Interview with Amelia Boynton Robinson, conducted by Blackside, Inc. on December 6, 1985, for Eyes on the Prize: America’s Civil Rights Years (1954-1965).

That same night ABC broke into its scheduled film Judgment at Nuremberg to broadcast images of violence from Selma. A small Southern town became the focus of the entire nation and after the images of the brutalized marchers were broadcast Martin Luther King issued a call for civil rights activists to come to Selma to help continue the march. A young Henry Hampton, originally from St. Louis but working for the Unitarian Universalists in Boston, was among the people who arrived to support the marchers. He was a firsthand witness to the events in Selma during the march on Turnaround Tuesday and later spoke about what he experienced there during an interview,

I was in Selma, and it was a story that at that point—literally it was the only time in my life that I’ve ever been prophetic—it was a moment when we were standing there on the bridge, the Pettus Bridge, in Selma. There were cameras buzzing overhead…the president and federal government in all its power was there. We had terrific villains. There was a man named Al Lingo, who was the head of the Alabama State Police, that most don’t remember. They remember George Wallace but together they were a formidable opposition who were literally killing people, and I looked around and said to myself, not being a native Southerner, I looked around and said, ‘This could make a terrific movie,’ and put the idea away for twelve or fifteen years. When someone asked me the question, if you had your absolute druthers and the money, what would you do? Ten seconds it came back, it would be the television history of the civil rights movement…something fundamental changed in the country on that bridge and rarely do you get that kind of visual moment that confirms this massive shift in the way that people are going to feel about each other. It doesn’t mean that everyone loved everyone but it meant, I think, that America was no longer going to step backwards. It was going to step forward and these are important moments.”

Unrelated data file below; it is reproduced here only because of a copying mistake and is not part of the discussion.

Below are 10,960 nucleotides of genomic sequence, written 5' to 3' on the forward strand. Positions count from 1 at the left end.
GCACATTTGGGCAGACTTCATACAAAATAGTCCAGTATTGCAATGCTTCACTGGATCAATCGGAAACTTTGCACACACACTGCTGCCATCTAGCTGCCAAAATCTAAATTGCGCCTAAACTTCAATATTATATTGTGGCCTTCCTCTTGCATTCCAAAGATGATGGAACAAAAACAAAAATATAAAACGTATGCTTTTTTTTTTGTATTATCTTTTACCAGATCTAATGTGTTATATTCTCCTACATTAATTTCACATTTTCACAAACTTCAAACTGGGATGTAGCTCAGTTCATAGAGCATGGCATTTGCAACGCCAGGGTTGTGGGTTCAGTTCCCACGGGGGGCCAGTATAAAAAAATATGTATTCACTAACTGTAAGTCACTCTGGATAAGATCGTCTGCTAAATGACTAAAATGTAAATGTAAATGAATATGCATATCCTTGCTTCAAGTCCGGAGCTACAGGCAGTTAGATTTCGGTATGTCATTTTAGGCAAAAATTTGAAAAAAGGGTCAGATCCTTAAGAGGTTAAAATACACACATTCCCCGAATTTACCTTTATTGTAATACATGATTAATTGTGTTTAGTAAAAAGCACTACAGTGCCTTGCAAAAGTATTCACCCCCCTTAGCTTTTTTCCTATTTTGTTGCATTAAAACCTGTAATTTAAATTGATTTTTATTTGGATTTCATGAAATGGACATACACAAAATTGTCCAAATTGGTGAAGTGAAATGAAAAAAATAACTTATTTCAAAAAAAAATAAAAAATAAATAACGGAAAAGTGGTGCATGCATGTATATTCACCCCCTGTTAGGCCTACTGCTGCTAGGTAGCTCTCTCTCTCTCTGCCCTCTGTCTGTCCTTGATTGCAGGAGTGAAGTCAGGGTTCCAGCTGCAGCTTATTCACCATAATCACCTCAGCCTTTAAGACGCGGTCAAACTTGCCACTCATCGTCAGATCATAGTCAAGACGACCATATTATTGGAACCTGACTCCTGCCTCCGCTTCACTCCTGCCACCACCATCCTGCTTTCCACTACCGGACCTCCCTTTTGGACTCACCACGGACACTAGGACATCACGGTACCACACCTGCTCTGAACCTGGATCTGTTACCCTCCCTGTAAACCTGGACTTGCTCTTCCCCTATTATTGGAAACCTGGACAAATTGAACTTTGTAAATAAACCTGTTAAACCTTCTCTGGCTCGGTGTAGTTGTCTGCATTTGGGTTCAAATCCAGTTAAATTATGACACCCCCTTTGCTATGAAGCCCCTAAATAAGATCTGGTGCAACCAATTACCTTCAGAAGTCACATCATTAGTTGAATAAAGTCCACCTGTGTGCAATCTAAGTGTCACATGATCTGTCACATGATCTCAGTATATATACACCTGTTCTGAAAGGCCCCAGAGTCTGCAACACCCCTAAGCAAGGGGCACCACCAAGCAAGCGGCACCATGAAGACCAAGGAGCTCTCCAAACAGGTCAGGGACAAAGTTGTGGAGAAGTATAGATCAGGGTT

–An interview with Henry Hampton. Conducted by Chris Lydon, 3/31/94

Hampton was a witness to the tumultuous days that followed, including the murder of the Unitarian minister James Reeb, and his funeral. The marchers were only able to begin the march from Selma to Montgomery on March 21 as 8,000 people set out to cover the fifty-four miles to Montgomery to deliver a petition to Governor Wallace.  At the end of the march 25,000 people joined in to hear Martin Luther King, Jr. deliver his speech Our God is Marching On on the steps of the Capitol building. It would take Hampton more than twenty years to fulfill his dream of a televised history of the civil rights movement. Eyes on the Prize debuted on PBS in 1987 attracting millions of viewers, and the series has become the definitive documentary program on the subject of civil rights.

Gore Vidal and “The Great Depression”

3 Aug

Photo of Gore Vidal by Carl Van Vechten, 1948

Gore Vidal, celebrated writer and political critic, died on July 31, 2012. Vidal was an essayist, novelist, and screenwriter. In addition to his 26 novels and short story collections, Vidal frequently wrote for major publications such as Vanity Fair, The Nation, The New Yorker, and Esquire.

Gore Vidal appeared in the Blackside series The Great Depression. The series first aired on PBS in 1993 and was a comprehensive history of that turbulent economic and political time. Vidal was interviewed in 1992 and the topics of the discussion included his memories of living in Washington, D.C. during that time, and the impressions he had as a child of his grandfather, Senator Thomas Gore, and his father, Eugene Gore’s role in the Roosevelt administration as director of the Commerce Department’s Bureau of Air Commerce. Excerpts from the interview are quoted below. The Film & Media Archive is currently in the process of digitizing the interviews from The Great Depression series, and will make these available to the public in the model of the Eyes on the Prize transcript project.

From Interview with Gore Vidal conducted by Blackside for the series, The Great Depression on April 21, 1992:

And my first memory was in the summer of ’32. I went with my grandfather from his house in Rock Creek Park—he had a big, long, black Packard car and a driver called Davis—and I sat in the back of the car. As we drove down Pennsylvania Avenue on both sides were the Bonus Army. Now I thought at six or seven that they were skeletons, like those skeletons you see at Halloween. And I realized that they were not from charnel houses, but they were from poor houses. As we approached the Senate side of the Capitol they recognized Senator Gore, a highly recognizable man as the stock footage will presently show you, and they began to stone the car. And from that moment on, I knew that it could happen here and that one day we might indeed have a revolution, and it would be rich against poor.